WAR! HUH! What is it good for? Exterminating Caterpillars!

Okay, I went away. I went to the West Country for FOUR DAYS. When I got back, my lovely box hedges had turned from this:

Before hedge

had turned into this:

after hedge


Just look at these two:

Before bush
June 2017
July 2017

At first I thought it was blight but then I recognised the nasty, lacy, cobwebby skeletons that were once leaves and realised it was Box Tree Caterpillar. It’s not been around long – apparently it’s from East Asia and has only been chomping gardens over here since 2011 – started in West London, now, it would seem, it’s reached Greenwich.




The cobwebby mess looks like this:


here’s a close-up:

cobwebby mess

They’re the caterpillars of a moth, and can, according to the RHS, grow up to four centimetres in length. The longest I’ve come across so far have been about three cm, but the sheer number of them is ridiculous.

Here’s one of the culprits:

box tree caterpillar

Now, come on. Look me in the eye and tell me not to panic.

Yeah, I thought not…

I started down the organic route, picking off the little buggers one by one and treating them to the underside of my boot. You can’t feed them to birds as poison levels in box leaves are bad for birds. Given the amount of bloomin’ box leaves these little blighters have consumed they must be very poisonous indeed.

I then ‘combed’ the plants with a coarse rake to get rid of the dead leaves, pupae and – euuuurgh – droppings and disposed of the lot.

I tried. I really did. But now it’s got ridiculous. If I leave it any longer I won’t have any hedge left. It’s time to declare chemical warfare.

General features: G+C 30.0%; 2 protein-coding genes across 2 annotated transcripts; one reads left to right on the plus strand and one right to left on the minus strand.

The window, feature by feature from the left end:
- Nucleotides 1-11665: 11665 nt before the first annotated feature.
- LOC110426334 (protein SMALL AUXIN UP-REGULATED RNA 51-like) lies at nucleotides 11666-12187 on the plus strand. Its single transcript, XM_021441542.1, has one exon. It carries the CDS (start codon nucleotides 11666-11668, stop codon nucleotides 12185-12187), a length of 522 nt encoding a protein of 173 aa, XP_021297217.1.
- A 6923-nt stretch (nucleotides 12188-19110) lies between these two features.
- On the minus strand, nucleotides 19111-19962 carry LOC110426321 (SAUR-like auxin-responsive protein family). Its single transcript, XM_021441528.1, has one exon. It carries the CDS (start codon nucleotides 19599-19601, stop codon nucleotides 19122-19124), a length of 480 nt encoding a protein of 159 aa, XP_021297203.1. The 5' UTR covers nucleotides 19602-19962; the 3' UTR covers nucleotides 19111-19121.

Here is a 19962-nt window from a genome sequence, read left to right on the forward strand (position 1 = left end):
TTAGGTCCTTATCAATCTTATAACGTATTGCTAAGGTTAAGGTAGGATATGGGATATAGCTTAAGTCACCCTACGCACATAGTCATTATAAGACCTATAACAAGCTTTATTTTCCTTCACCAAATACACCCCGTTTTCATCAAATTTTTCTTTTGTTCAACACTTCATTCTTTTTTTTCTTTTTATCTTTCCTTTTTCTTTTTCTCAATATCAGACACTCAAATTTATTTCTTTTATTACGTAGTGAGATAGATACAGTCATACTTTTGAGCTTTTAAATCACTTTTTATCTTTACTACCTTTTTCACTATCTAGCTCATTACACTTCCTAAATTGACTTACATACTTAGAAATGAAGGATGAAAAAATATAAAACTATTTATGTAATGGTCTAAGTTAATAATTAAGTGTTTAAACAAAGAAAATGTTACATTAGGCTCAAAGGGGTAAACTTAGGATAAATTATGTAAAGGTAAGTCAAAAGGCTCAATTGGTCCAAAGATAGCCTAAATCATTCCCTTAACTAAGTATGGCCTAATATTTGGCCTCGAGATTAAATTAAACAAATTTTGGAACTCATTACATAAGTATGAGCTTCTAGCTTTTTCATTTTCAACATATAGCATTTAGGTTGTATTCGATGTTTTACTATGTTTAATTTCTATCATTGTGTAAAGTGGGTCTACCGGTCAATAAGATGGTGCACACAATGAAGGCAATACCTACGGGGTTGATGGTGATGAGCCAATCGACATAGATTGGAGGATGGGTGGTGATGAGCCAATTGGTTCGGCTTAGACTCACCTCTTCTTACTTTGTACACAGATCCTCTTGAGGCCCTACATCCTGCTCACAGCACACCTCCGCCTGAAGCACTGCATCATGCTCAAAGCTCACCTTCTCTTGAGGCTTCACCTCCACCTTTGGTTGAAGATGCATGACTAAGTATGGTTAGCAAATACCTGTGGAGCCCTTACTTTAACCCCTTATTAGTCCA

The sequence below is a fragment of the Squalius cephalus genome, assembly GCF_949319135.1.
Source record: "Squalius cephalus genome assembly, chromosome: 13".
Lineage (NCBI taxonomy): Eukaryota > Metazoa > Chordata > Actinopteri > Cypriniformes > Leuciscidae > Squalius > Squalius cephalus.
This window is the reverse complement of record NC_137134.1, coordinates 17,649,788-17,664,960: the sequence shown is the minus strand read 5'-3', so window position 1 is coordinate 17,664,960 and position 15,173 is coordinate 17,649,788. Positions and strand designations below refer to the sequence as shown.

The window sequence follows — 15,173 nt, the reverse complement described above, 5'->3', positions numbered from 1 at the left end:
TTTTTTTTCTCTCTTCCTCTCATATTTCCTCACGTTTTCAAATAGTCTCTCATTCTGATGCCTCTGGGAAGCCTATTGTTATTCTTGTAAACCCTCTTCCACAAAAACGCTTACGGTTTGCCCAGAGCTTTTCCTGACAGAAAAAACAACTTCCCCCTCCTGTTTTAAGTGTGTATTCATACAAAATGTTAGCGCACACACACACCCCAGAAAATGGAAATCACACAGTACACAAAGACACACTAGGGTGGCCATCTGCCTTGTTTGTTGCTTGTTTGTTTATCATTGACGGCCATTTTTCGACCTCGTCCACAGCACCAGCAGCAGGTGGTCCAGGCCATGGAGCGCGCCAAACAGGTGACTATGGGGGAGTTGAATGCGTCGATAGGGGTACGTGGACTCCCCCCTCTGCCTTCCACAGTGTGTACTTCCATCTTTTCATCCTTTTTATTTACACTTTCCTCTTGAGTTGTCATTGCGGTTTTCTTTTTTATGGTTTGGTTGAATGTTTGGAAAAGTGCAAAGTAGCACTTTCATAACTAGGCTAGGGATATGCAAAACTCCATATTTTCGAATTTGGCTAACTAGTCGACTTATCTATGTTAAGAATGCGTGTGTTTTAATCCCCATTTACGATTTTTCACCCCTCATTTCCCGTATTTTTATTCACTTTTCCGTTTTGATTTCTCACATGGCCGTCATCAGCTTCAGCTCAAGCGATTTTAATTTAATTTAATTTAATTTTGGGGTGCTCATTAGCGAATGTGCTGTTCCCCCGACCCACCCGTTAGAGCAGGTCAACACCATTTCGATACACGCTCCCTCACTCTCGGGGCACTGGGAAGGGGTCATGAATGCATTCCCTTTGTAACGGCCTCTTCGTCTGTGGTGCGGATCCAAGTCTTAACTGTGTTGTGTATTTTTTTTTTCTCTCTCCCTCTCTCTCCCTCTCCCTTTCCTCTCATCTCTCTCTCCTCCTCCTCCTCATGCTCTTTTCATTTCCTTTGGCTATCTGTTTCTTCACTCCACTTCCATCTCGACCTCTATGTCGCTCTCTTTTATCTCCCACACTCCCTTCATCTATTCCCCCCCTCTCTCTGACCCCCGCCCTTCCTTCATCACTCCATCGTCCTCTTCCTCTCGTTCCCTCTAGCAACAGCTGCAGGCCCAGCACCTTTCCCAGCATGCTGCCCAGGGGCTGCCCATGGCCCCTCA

The RHS supplies a list of effective active ingredients. I bought a pressure sprayer. Ta-da!

Pressure sprayer

Then I got the nastiest, least-environmentally-friendly bug killer Homebase in Kidbrooke (who have the best staff on earth) could sell me. I had to peer at a lot of minute ‘active ingredients’ lists to find one that was on the RHS list but eventually ended up with (deep Hollywood-disaster-movie voice):

Bug Clear Ultraaaaa….

bug clear concentrate

I wasn’t wild about the method – you have to spray it on wet foliage. I’m telling you now, the idea of watering box hedges goes against everything I have ever considered. If the caterpillars don’t get it, the blight will.

But hey. The deed is done. I’ve drenched every box plant I own, first with water, then with Bug Clear Ultra. Now I just have to wait to see whether it will green up again.  I’d like it to look like this – the view from my office window just a month ago:

view from window 2017

I’m not proud of my methods, but you know what, I’ll live with the guilt. I’m taking care not to spray flowers and thus affect other insects – as far as I can tell the only things it’s going to kill are caterpillars that have no geographical reason to be here in the first place – the pest was almost certainly brought in on infected plants – no other insects/birds seem to like box.

I did discover one thing. I LOVE playing with pressure sprays. I’ve flushed this one out now and am going to use it for slightly more environmentally friendly foliar feeds. One gets one’s fun where one can.

I’ll keep you updated. It’s taken 14 years to get one hedge to where I want it, and the other, smaller hedge is three-years-going-on-forever old. I really, really, really don’t want to lose them.

For now, though, I’ll live with the memories of a long-distant May 2017 when my box hedge was green as green.

ceanothus and bluebells

2 Comments Add yours

  1. trev Parker says:

    So did the Bug Clear do the job & did the box hedge recover!


    1. Sorry Trev – I do cover all this in another post. Basically yes, it did work – for half a season. The box started to recover, then the caterpillars returned and this time no amount of any product could save the hedge. It died to skeleton, I had to remove it. 😦


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